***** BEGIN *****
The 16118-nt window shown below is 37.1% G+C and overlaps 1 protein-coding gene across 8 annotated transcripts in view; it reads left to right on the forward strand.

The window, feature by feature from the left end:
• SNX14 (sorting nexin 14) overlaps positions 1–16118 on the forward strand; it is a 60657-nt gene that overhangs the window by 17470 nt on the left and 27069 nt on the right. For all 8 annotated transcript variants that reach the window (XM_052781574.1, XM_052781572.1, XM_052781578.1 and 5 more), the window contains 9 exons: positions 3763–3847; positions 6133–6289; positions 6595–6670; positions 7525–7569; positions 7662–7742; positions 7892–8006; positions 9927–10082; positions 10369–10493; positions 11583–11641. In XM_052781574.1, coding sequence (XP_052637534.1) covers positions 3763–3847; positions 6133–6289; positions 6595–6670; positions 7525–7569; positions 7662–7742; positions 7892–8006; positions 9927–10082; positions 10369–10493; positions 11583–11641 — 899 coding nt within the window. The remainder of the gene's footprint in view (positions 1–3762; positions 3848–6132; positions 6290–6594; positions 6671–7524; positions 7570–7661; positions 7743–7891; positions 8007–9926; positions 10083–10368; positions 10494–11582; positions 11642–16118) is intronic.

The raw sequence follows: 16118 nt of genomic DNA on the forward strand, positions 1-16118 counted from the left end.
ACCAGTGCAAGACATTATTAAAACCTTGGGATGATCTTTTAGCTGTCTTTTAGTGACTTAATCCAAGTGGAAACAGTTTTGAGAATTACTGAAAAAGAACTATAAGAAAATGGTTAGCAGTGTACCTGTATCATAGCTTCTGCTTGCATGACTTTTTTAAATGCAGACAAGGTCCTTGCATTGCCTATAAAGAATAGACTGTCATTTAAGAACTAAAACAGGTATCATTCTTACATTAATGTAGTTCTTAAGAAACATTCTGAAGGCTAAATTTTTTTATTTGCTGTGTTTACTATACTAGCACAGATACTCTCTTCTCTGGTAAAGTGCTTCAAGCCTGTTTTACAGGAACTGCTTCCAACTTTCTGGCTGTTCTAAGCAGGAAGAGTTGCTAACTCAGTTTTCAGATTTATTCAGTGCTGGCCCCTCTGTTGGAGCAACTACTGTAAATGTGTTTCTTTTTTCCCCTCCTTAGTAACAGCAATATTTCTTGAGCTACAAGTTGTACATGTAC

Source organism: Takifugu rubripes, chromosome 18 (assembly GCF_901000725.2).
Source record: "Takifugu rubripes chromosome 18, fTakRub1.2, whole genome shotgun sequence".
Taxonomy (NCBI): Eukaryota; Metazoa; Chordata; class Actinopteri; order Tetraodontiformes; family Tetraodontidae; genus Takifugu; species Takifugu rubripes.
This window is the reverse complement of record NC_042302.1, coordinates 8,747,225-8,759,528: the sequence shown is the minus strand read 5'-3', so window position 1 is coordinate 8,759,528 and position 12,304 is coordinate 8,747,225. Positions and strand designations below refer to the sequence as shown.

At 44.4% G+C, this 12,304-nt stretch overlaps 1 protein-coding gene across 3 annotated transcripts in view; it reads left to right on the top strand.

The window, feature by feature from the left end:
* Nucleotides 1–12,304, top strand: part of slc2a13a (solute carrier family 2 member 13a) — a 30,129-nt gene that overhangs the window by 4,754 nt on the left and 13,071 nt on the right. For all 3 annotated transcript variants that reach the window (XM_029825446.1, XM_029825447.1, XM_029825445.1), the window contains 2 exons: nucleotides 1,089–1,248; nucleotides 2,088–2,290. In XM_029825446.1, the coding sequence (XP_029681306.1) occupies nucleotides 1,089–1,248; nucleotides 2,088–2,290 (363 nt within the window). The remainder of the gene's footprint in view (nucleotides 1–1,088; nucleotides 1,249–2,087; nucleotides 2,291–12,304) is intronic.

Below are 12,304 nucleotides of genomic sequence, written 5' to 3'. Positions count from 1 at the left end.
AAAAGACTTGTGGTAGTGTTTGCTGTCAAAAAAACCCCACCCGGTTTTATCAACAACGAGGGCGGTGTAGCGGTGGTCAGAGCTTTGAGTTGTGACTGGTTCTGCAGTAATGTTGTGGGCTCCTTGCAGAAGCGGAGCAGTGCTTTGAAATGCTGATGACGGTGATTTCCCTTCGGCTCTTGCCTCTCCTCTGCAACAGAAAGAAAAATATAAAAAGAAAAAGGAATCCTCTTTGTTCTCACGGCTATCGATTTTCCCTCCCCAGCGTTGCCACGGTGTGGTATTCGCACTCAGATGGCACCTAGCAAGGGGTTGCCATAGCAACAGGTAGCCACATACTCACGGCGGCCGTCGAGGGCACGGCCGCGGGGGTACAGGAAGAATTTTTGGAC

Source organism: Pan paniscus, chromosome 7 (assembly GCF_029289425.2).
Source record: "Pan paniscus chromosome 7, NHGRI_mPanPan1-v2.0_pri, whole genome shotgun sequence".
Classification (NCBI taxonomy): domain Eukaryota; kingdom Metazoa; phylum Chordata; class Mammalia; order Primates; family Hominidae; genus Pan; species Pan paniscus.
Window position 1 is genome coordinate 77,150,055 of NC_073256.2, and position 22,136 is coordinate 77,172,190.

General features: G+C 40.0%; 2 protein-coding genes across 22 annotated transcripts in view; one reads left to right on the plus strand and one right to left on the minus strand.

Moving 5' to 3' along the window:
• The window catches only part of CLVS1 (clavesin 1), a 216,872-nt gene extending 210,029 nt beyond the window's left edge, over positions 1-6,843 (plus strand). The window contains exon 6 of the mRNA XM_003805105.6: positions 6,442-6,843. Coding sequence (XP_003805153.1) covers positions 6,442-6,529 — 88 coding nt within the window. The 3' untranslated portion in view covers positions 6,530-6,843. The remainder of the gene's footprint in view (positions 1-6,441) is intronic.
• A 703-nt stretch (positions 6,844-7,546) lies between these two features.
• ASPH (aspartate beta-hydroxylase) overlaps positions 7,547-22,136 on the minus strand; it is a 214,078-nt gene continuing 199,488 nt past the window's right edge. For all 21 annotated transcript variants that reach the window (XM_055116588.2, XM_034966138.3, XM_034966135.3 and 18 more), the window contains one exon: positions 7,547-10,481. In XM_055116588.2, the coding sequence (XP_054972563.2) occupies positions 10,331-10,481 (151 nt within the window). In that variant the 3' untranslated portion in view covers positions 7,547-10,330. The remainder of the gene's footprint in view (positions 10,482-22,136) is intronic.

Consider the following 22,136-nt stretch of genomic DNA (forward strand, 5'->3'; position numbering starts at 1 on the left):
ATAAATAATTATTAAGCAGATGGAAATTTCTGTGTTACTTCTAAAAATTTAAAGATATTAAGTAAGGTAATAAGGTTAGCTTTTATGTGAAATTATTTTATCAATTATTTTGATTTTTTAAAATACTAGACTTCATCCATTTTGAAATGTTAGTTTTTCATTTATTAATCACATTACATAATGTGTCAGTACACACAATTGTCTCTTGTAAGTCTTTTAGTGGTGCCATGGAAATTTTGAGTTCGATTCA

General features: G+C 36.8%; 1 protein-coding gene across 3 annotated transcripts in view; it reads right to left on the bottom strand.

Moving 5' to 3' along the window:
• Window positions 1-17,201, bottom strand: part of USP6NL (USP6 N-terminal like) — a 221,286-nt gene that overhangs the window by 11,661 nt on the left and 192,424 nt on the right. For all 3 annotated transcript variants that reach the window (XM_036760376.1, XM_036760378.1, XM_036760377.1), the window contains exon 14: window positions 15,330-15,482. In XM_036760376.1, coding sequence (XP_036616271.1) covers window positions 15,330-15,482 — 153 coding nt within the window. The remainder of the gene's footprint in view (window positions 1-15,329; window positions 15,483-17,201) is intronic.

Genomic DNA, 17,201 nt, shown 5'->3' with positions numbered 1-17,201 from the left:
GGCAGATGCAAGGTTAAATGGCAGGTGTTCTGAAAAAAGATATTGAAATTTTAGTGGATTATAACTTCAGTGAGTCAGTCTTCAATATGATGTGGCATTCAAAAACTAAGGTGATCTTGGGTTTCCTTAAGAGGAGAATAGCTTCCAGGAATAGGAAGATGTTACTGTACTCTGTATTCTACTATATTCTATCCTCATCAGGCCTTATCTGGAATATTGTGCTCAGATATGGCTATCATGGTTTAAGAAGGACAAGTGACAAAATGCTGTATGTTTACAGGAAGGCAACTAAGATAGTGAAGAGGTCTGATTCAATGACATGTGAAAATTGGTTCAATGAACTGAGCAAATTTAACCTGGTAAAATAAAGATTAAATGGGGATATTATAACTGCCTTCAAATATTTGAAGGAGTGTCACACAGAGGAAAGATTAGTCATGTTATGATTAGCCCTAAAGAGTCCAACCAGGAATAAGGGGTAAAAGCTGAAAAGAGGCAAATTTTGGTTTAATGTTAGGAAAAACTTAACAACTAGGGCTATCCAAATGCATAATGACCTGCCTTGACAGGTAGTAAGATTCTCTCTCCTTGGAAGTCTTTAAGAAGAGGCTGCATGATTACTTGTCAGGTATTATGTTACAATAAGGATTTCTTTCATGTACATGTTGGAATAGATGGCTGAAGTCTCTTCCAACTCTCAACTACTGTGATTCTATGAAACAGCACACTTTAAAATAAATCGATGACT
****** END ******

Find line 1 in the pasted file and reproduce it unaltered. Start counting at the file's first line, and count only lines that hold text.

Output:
The 16118-nt window shown below is 37.1% G+C and overlaps 1 protein-coding gene across 8 annotated transcripts in view; it reads left to right on the forward strand.